But this was not food scraps and lawn trimmings. It was garbage. Unsorted, inorganic, toxic trash. Facts are hard to come by, but it seems the Parisians sold their trash to Champagne as cheap fertilizer for years. The Champenois call it “les bleus de ville,” referring to the blue color of the bags it was shipped in—bags that eventually ended up in pieces all over the vineyards.

Allegedly, the practice is no longer continued. It was outlawed in 1998, when a wave of ecological reforms started washing over the French wine industry (including renewed interest in biodynamics). All the winemakers I spoke with confirmed they had not used garbage as fertilizer “in five or six years.” Still, in a Wine News article just last month by Susan Keevil, she describes the “ugly mounds filled with blue plastic rubbish sacks, used batteries, cigarette packets and other debris… possibly even heavy metal contamination” still noticeable in Champagne’s vineyards and predicts “the pollutants will certainly take some time to leach their way out of the ecosystem.” What I witnessed on my vineyard strolls in July backs her up.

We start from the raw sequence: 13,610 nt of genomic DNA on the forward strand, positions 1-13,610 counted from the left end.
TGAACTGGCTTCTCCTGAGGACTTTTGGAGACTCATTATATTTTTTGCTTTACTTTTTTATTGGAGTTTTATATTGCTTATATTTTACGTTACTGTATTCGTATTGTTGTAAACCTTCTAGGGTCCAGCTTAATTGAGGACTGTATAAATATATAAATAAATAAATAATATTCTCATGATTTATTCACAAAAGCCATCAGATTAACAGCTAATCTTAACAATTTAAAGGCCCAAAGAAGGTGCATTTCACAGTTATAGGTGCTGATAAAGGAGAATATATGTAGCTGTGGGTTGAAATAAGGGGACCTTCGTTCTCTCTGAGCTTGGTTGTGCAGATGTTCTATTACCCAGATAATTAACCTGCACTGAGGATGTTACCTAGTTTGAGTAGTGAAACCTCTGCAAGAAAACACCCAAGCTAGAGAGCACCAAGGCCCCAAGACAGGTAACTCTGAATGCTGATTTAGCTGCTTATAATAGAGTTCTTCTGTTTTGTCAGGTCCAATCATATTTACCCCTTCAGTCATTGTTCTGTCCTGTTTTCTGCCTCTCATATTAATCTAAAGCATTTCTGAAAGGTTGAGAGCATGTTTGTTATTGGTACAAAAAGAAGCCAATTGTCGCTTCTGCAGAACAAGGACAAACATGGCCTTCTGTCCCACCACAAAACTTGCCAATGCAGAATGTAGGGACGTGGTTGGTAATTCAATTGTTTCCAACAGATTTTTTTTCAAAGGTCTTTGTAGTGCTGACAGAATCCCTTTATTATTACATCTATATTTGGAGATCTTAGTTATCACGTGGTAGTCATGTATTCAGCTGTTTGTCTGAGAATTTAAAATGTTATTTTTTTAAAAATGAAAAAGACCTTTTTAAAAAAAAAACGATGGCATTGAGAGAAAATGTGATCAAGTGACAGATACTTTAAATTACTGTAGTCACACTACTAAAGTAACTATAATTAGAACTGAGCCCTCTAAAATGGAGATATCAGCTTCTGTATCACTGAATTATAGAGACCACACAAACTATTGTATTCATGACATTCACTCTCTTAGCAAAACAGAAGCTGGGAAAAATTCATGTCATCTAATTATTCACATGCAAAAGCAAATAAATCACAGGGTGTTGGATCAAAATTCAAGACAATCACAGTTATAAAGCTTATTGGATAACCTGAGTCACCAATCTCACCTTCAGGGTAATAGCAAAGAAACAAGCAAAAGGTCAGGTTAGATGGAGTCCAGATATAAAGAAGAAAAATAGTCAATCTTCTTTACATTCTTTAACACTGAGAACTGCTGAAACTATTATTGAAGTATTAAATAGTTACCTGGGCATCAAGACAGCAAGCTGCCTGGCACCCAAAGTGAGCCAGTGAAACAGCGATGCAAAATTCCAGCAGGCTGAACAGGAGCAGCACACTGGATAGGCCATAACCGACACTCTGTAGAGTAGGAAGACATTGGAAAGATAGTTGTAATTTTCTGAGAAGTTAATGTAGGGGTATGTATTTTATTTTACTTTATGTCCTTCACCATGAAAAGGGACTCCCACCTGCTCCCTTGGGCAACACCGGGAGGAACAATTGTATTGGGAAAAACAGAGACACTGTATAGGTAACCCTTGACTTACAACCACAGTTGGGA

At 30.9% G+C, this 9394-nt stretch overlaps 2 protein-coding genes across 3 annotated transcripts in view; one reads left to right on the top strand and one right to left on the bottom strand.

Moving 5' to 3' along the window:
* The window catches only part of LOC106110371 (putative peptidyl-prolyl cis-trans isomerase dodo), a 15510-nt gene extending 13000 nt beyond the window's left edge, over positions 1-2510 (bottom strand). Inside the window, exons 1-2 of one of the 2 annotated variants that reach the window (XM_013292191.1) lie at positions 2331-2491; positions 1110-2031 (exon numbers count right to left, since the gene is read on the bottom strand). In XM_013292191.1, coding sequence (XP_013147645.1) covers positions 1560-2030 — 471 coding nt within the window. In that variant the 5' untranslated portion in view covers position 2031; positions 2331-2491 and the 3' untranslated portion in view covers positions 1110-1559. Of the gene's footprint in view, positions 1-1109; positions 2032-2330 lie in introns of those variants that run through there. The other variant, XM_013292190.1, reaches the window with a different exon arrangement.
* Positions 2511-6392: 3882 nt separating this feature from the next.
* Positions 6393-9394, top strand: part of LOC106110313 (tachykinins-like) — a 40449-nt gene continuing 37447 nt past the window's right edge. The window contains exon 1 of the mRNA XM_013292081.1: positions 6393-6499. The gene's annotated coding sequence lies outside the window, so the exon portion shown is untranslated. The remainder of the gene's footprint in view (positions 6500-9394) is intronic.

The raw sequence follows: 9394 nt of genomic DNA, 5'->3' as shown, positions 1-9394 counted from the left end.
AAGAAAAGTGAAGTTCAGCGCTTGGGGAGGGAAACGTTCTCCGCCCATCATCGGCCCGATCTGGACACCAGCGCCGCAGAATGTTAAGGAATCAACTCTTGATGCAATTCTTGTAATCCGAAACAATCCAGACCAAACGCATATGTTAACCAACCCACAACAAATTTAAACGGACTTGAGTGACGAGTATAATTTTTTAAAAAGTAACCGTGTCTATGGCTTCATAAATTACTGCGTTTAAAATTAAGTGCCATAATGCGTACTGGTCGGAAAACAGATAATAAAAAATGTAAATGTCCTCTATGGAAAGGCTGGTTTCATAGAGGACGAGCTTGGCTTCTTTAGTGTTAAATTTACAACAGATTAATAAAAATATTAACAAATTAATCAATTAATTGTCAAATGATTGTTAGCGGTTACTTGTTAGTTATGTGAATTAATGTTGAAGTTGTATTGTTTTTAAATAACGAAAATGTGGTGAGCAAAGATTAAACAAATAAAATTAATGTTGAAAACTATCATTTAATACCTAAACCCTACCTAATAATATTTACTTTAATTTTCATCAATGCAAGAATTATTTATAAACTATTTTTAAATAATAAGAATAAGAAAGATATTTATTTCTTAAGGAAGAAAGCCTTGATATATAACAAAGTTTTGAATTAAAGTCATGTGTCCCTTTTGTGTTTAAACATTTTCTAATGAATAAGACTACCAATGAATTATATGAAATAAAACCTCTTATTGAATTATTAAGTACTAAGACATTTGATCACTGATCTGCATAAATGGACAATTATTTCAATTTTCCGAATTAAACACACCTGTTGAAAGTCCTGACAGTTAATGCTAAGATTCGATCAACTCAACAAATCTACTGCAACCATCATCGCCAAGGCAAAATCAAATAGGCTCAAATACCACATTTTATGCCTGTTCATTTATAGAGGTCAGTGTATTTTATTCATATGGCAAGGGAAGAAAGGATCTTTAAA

So one worries. Can the vineyards of Champagne recover?

Sam Heitner at the Office of Champagne in Washington, D.C., claims they can—and in some cases already have. He believes the attitude toward the environment in Champagne has undergone a massive shift, in large part because the French are starting to realize their vineyards are a valuable natural resource. “Every time I go back, I see and hear about more estates going organic,” he told me in a phone interview last week. That movement has included a clean-up of existing pollutants, as well as the avoidance of new ones. “They’re coming to realize that Champagne is a very special terroir.”